In the context of the COVID-19 pandemic, taking 5 million lives, along with recent natural disasters, including floods, hurricanes, and wildfires, Pew Research has conducted a survey, questioning U.S. adults about their beliefs and feelings after undergoing immeasurable losses.

80% blame themselves for their suffering, not God

According to the survey, up to 80% of U.S. adults believe that people are responsible for their own sufferings in the world, not God. Furthermore, half of those polled suppose that God decides not to end the suffering as part of a master plan.

Moreover, 44% of adult Americans blame Satan for the suffering in the world.

On the contrary, only 16% of people suspect God’s power in human beings’ sufferings. The percentage is similar to the ones who doubt God’s entire love and kindness.

At the last position, only 14% of U.S. adults assume the nonexistence of God after witnessing suffering in the world.

Nearly 3/4 believe in heaven

The survey’s results show that 73% of adult Americans express their trust in heaven, while a lower proportion (but still a significant number—62%) believe in hell.

People believing in heaven and hell were questioned about how these places are in their imagination.

According to those who believe in heaven, it is “definitely” or “probably” a place without suffering, where people gather with beloved ones who passed away previously, meet God, and possess disease-free bodies. People believing in hell describe it as a place where people undergo mental and physical torture, compensating for bad deeds they made when alive. They obviously can not have any connection with God.

Further to the heaven topic, respondents who have faith in heaven were questioned about who will be welcomed in heaven. 39% of U.S adults think that those who do not believe in God still have their chances, while 32% suppose that only God believers can get access.

71% feel lucky for “the good things” in life

When asked about respondents’ mental reactions to “human suffering” news, the survey also reveals that the majority of U.S. adults are grateful for “the good things” in “their own lives,” accounting for 71%.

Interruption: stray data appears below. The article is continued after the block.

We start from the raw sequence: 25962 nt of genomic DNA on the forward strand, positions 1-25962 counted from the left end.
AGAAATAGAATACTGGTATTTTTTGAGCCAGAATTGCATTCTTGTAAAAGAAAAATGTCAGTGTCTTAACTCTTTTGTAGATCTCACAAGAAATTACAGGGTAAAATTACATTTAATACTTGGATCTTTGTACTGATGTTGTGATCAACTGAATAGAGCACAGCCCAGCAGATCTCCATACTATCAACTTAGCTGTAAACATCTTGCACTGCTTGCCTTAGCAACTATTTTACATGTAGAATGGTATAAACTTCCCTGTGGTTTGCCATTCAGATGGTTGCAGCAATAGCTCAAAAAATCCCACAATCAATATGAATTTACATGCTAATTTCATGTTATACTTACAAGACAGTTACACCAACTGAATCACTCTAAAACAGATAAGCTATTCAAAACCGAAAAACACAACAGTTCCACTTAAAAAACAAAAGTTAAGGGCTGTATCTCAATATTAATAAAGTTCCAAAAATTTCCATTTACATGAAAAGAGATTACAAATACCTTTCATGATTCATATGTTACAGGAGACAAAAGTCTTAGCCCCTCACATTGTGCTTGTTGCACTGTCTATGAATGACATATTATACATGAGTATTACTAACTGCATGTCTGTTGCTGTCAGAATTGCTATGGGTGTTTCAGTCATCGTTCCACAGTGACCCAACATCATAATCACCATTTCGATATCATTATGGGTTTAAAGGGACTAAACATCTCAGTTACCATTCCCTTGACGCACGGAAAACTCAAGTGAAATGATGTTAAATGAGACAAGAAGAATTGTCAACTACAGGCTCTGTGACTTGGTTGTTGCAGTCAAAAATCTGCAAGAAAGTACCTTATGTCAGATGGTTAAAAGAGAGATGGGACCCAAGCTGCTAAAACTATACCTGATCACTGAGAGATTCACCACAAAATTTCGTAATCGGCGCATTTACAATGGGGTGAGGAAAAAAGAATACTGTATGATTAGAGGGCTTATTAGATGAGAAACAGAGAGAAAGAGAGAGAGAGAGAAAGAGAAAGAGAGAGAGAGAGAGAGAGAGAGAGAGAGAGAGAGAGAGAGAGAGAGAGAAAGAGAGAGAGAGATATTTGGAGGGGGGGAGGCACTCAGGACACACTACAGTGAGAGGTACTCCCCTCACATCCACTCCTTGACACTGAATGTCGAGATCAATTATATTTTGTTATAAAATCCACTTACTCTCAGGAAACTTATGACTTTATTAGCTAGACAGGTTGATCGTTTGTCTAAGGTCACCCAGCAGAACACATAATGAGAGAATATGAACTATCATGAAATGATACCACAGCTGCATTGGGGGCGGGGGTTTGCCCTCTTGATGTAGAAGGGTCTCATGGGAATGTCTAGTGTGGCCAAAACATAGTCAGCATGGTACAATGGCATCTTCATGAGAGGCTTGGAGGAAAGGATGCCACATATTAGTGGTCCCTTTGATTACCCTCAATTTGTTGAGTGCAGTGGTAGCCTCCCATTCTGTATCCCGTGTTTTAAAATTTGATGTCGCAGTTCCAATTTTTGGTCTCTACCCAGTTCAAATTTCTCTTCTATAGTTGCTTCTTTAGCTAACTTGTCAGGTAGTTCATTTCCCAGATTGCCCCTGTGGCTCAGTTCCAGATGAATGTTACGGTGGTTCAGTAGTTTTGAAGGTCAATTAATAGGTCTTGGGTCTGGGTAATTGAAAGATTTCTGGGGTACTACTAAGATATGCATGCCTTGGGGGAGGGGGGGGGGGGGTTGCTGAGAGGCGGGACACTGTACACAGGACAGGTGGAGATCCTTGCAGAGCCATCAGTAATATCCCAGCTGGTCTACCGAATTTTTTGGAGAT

Those expressing their empathy for “those who are suffering” come in second, making up 62% of the total. The third comes with 40%, illustrating the percentage of those who wish to offer help to those in need.

Only 12% of respondents are afraid of encountering a similar scenario. Just a few adult Americans express their satisfaction “if the person seems to have deserved it.”

A large percentage of U.S. adults believe in fate and reincarnation

One-third of all U.S. adults show their belief in reincarnation, in which people are reborn, beginning a new life after their deaths.

Nearly half of U.S. adults consider fate a truly-exist one, meaning a person’s whole life is predetermined and well-planned. Remarkably, almost two-thirds of Black Americans (65%) hold this faith.

Over eight-in-ten in U.S adults suppose that science or natural causes can not answer all phenomena.

In detail, majorities say they somehow can feel the dead person’s presence or receive God’s direct guidance or obtain a specific answer to a prayer request, and even have a near-death experience when a person’s soul actually leaves their body.

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